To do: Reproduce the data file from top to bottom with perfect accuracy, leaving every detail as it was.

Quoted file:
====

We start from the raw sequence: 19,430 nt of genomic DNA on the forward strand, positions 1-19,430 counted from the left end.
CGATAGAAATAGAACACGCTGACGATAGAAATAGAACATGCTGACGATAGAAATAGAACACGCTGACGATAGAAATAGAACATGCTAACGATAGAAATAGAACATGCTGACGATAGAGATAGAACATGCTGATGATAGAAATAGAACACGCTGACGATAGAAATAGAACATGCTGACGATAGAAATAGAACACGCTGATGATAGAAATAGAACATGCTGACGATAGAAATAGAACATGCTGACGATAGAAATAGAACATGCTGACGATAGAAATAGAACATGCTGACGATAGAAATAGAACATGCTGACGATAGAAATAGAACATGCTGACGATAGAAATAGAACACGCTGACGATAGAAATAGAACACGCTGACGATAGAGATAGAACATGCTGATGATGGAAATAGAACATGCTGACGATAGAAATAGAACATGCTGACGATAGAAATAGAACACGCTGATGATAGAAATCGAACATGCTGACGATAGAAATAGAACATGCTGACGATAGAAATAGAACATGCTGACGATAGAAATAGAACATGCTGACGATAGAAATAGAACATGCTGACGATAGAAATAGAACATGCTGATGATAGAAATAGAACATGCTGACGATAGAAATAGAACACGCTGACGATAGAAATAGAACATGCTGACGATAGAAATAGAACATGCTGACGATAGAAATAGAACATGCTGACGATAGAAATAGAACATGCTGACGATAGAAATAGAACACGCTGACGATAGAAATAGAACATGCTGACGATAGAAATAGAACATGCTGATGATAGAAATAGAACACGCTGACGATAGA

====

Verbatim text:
We start from the raw sequence: 19,430 nt of genomic DNA on the forward strand, positions 1-19,430 counted from the left end.
CGATAGAAATAGAACACGCTGACGATAGAAATAGAACATGCTGACGATAGAAATAGAACACGCTGACGATAGAAATAGAACATGCTAACGATAGAAATAGAACATGCTGACGATAGAGATAGAACATGCTGATGATAGAAATAGAACACGCTGACGATAGAAATAGAACATGCTGACGATAGAAATAGAACACGCTGATGATAGAAATAGAACATGCTGACGATAGAAATAGAACATGCTGACGATAGAAATAGAACATGCTGACGATAGAAATAGAACATGCTGACGATAGAAATAGAACATGCTGACGATAGAAATAGAACATGCTGACGATAGAAATAGAACACGCTGACGATAGAAATAGAACACGCTGACGATAGAGATAGAACATGCTGATGATGGAAATAGAACATGCTGACGATAGAAATAGAACATGCTGACGATAGAAATAGAACACGCTGATGATAGAAATCGAACATGCTGACGATAGAAATAGAACATGCTGACGATAGAAATAGAACATGCTGACGATAGAAATAGAACATGCTGACGATAGAAATAGAACATGCTGACGATAGAAATAGAACATGCTGATGATAGAAATAGAACATGCTGACGATAGAAATAGAACACGCTGACGATAGAAATAGAACATGCTGACGATAGAAATAGAACATGCTGACGATAGAAATAGAACATGCTGACGATAGAAATAGAACATGCTGACGATAGAAATAGAACACGCTGACGATAGAAATAGAACATGCTGACGATAGAAATAGAACATGCTGATGATAGAAATAGAACACGCTGACGATAGA